Very Brief History of the International Brotherhood of
Brotherhood of Boilermakers, Iron Ship Builders, Blacksmiths, Forgers and
Helpers was born on September
1, 1893. On that day, at a meeting in Chicago, representatives from
the International Brotherhood of Boiler Makers and Iron Ship Builders, which
had been organized on October 1, 1880, and the National Brotherhood
of Boiler Makers, which had been formed in Atlanta in May of 1888,
resolved to consolidate their organizations. It was further agreed that the new
organization, to be known as the Brotherhood of Boiler Makers and Iron Ship
Builders of America, would make its Headquarters in Kansas City, Kansas.
Two and a half years later, on the ninth of June 1896, the Brotherhood
affiliated with the American Federation of Labor.
In subsequent years, the Brotherhood continued to grow, and in 1902, the
Helpers division was formed. Because helpers were barred from sitting in the
lodge room with mechanics, this new division had its own local unions and was
entirely separate from the Boiler Makers. This would change a decade later when
the Helpers Division would be consolidated with the Mechanics Division.
In March 1906, at a special Convention in Kansas City, the name of the Union was changed to the
International Brotherhood of Boilermakers, Iron Ship Builders and Helpers of
America in order to incorporate the newest division. Also at this time, the
term "Boiler Makers" was condensed into one word,
The Boilermakers affiliated with the National Building Trades Department of the
American Federation of Labor in February 1931. At the turn of the century,
total membership stood at about 8,500, but by 1944, due in part to dramatic
increases in the shipbuilding, railroad, and fabrication shop industries during
World War II, the Boilermakers numbered over 350,000.
In 1954, the Boilermakers merged their organization with the International
Brotherhood of Blacksmiths, Drop Forgers and Helpers. The International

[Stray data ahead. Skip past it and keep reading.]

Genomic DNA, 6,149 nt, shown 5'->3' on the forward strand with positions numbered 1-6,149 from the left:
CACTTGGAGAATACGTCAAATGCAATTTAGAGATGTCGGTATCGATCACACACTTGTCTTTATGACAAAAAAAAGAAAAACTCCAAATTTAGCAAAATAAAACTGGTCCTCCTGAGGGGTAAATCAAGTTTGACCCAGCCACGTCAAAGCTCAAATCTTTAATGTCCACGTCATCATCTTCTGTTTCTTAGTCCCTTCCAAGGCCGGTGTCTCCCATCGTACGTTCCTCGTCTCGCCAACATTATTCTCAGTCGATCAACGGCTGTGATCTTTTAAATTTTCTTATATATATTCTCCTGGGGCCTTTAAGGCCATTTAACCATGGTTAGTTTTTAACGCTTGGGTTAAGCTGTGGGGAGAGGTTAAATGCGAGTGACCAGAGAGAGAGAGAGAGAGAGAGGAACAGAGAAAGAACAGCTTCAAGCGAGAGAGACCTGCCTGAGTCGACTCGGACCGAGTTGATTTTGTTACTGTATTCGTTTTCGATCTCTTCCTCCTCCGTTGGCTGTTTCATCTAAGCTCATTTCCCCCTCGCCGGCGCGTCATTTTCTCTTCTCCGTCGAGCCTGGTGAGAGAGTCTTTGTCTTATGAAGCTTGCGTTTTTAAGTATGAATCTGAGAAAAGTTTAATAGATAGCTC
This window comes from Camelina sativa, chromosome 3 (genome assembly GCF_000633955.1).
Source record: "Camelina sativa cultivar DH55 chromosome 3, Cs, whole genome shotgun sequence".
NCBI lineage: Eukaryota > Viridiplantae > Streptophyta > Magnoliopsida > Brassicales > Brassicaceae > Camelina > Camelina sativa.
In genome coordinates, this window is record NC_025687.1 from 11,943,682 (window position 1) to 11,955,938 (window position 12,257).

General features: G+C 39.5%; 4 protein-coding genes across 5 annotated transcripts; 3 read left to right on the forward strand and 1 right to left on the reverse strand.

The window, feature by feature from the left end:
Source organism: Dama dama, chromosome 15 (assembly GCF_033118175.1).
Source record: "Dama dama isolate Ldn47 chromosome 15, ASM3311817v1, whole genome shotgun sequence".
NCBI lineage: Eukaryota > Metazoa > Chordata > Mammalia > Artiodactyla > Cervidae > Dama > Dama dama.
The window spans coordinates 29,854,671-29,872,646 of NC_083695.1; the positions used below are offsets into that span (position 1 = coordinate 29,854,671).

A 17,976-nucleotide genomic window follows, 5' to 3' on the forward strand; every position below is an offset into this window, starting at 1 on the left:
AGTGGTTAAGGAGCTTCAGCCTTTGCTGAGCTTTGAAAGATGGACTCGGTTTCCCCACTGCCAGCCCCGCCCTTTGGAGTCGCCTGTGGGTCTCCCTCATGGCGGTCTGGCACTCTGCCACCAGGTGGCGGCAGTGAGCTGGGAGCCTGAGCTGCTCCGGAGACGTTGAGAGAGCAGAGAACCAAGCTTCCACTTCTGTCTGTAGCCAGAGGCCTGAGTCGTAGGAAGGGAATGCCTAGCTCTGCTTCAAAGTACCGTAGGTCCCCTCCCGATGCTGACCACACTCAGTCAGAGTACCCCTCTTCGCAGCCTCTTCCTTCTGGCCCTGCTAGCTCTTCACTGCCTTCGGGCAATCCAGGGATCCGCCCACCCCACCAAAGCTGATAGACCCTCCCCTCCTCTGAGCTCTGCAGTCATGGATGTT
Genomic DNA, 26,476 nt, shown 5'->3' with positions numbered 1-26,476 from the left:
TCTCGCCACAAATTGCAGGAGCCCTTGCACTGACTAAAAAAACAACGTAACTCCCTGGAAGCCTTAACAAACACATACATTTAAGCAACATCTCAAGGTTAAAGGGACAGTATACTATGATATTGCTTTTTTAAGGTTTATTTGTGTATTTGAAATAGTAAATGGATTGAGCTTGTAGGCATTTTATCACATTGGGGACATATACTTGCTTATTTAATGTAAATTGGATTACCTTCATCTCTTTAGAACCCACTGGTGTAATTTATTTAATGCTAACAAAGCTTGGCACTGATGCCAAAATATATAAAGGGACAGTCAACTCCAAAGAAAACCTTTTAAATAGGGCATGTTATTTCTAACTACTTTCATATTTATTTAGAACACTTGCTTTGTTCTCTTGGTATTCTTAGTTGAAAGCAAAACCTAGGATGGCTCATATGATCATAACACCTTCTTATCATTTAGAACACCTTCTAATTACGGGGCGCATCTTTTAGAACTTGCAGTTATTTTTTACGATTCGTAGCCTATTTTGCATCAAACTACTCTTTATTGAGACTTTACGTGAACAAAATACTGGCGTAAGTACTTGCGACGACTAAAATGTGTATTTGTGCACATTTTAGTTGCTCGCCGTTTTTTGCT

Brotherhood of Blacksmiths had been organized in 1889 and added Helpers to both
their membership and their name in 1901. A 1919 merger with the Brotherhood of
Drop Forgers created the Union that, on June 29, 1953, merged with the Boilermakers to create the
International Brotherhood of Boilermakers, Iron Ship Builders, Blacksmiths,
Forgers and Helpers. A year later, a new International seal was adopted to
include all crafts.
On October 1, 1954, the Boilermaker
National Health and Welfare Fund was established, on November 9, 1959, the Boilermakers National Joint
Apprenticeship Fund began, and the Boilermaker-Blacksmith National Pension
Trust became effective October 1, 1960.
Delegates to the 1977 Convention voted to establish a Construction Division at
International Headquarters for the purpose of servicing those members with
employment in, or related to, the construction industry.
On March 15, 1984, the delegates to the
Special Merger Convention of the United Cement, Lime, Gypsum and Allied Workers
International Union voted to merge with the International Brotherhood of
Boilermakers, Iron Ship Builders, Blacksmiths, Forgers and Helpers. The merger
of the CLGAW, formed in 1936, and its ten thousand members who dominate the
building products and supplies industry, and the Boilermakers forged an
organization with a greater ability to provide services to its members.
On October 1, 1994, a merger was
consummated with the Stove, Furnace and Allied Appliance Workers International
Union - a skilled trade union that was organized in 1891. The Stove Workers,
with 5,800 members, became a Division of the International Brotherhood known as
the Stove, Furnace, Energy and Allied Appliance Workers Division. The word
energy was inserted to give special recognition to the coal miners within that
Division. The Division had its members employed primarily in the manufacturing
of stoves and various types of appliances.
During the same period, merger talks were also being carried out with an
independent union known as the Western Energy Workers. This one-local union,
formed in 1978 with members employed in the coal strip pits, signed a merger
agreement with the Boilermakers effective December
In October 1996, a merger agreement was made with the Metal Polishers, Buffers,
Platers and Allied Workers International Union. This union was also an old
line, skill trade union that was organized in 1892. This merger brought 4,000
new members to the Brotherhood. These members are employed primarily in plating
and polishing shops within the United States and Canada.
On July 24, 2003, International President Charles W. Jones
resigned his office, and the International Executive Council elected Newton B.
Jones to complete his unexpired term.
Also see A Timeline for the
Boilermakers Union with photos of the official seal as it has changed over
time (may take a while to load).